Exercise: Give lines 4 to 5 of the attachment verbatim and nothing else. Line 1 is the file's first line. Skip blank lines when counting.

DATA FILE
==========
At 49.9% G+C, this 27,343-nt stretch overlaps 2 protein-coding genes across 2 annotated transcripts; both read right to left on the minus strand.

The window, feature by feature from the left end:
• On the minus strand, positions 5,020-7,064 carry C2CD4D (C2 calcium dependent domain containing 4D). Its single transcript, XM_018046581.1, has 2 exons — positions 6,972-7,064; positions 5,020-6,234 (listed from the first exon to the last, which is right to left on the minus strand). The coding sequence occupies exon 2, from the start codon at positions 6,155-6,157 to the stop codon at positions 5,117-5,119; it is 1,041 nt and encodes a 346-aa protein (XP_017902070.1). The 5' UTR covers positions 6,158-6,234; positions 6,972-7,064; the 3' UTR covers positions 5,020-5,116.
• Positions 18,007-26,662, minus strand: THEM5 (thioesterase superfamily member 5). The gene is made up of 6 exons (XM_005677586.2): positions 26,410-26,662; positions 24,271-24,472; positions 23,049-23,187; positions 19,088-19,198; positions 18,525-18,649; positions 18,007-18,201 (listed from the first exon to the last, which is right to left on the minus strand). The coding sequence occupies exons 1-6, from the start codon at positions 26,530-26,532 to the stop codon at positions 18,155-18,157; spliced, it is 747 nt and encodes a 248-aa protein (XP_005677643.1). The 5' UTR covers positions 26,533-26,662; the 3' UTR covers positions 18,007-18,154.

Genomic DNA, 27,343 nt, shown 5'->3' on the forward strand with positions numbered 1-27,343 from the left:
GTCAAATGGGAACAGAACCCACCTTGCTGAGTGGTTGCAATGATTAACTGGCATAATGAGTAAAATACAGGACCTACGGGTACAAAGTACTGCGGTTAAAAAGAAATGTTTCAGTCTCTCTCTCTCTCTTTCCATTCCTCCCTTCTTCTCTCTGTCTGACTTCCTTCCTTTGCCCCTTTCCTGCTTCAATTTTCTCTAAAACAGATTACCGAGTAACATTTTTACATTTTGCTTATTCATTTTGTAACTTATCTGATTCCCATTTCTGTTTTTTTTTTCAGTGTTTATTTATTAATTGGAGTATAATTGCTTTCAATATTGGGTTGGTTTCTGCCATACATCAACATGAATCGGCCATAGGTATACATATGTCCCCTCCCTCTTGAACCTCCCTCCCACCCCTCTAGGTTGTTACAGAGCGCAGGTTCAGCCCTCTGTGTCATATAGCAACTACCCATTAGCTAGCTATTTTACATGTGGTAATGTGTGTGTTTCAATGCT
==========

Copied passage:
• Positions 18,007-26,662, minus strand: THEM5 (thioesterase superfamily member 5). The gene is made up of 6 exons (XM_005677586.2): positions 26,410-26,662; positions 24,271-24,472; positions 23,049-23,187; positions 19,088-19,198; positions 18,525-18,649; positions 18,007-18,201 (listed from the first exon to the last, which is right to left on the minus strand). The coding sequence occupies exons 1-6, from the start codon at positions 26,530-26,532 to the stop codon at positions 18,155-18,157; spliced, it is 747 nt and encodes a 248-aa protein (XP_005677643.1). The 5' UTR covers positions 26,533-26,662; the 3' UTR covers positions 18,007-18,154.

Genomic DNA, 27,343 nt, shown 5'->3' on the forward strand with positions numbered 1-27,343 from the left: